Martin to split duties with interim leader Bill Graham
Paul Martin says he will continue as the Liberal party's leader until a convention to replace him is held, but he will hand over his parliamentary duties to interim leader Bill Graham.
Martin cited tradition on Wednesday in making his decision.
"I'm going to follow the tradition that has been established for a long time, and that is that I will stay as leader until the new leader is chosen at the convention," he said after emerging from the final meeting of the Liberal caucus, five days before Conservative Leader Stephen Harper is sworn in as prime minister.
"But I will be giving up all of my powers and my authority to the new interim leader."
Graham, who is outgoing defence minister, will serve as official leader of the Opposition, taking over Martin's duties in the House of Commons. In his first act, Graham named Lucienne Robillard as deputy leader. Robillard had served as minister of intergovernmental affairs.
"What I want to do is work with the caucus members to make the most effective opposition we can," Graham later said during an interview with Don Newman on the CBC program Politics. He promised he would lead the Liberal opposition to defend the "progressive" values of their party.
Harper issued a statement congratulating Graham as an "outstanding leader."
"Bill is admired and deeply respected, across Canada and around the world, for his steady and principled leadership," he said.
Hays takes over as Liberal leader in Senate
Martin also announced that Calgary Senator Dan Hays would become the Liberal leader in the Senate, taking over from Jack Austin.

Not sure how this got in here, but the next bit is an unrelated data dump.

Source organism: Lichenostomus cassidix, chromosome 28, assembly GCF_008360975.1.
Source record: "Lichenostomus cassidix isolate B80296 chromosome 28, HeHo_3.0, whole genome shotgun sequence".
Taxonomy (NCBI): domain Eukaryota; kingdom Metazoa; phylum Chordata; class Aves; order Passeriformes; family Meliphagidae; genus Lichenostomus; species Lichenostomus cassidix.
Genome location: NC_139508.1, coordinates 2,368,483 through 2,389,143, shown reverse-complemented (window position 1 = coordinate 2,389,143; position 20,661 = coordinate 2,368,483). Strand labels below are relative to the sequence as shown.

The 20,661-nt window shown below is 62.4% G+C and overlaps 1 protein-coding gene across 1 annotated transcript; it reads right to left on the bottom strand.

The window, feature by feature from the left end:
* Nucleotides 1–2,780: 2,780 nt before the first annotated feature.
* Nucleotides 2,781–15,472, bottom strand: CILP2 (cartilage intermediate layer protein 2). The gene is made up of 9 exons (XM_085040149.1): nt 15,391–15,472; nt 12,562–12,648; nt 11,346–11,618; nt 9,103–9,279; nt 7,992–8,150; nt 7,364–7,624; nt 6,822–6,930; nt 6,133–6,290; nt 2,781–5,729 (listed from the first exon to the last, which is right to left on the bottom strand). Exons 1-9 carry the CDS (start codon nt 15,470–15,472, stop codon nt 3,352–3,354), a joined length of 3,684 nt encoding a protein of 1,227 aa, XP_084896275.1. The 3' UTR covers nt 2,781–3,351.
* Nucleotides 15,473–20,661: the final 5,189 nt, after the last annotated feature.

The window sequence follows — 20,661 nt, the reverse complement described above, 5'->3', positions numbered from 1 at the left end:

Several high-profile Liberals have ruled out a run for the party's top job, including Frank McKenna, a former premier of New Brunswick and outgoing ambassador to the United States, ex-cabinet minister John Manley, and Brian Tobin, former premier of Newfoundland and Labrador.
There is speculation outgoing Human Resources Minister Belinda Stronach, outgoing Public Works Minister Scott Brison and incoming MP Michael Ignatieff will run.
"It will be a wide-open race," said Martin.
He said it's up to the party to decide when to hold the convention.
Following Wednesday's cabinet meeting, several outgoing ministers said the mood was sad, dignified and sometimes humorous.
"It was a meeting that reflected very well, with a lot of pride, on the accomplishments of a successful administration," said Ralph Goodale, outgoing finance minister. "What we inherited in 1993, to what we turn over now in 2006 ... we can take a lot of pride."
Pierre Pettigrew, who lost his riding and won't return as a member of Parliament, said Canadians made their point.
"They definitely said, 'Liberals, you need a break,'" said the outgoing foreign affairs minister.
Others said they look forward to their roles in Opposition and holding the incoming Conservative government to its promises.
"I'm looking forward to holding them to account. The role reversal will be a little bit of fun," said Joe Fontana, outgoing labour minister.
Fontana said the Liberal party suffered a setback but remains a force with 103 seats.
"Hey, on a given day, a championship team can lose. We just happened to have a very bad second half," said Fontana.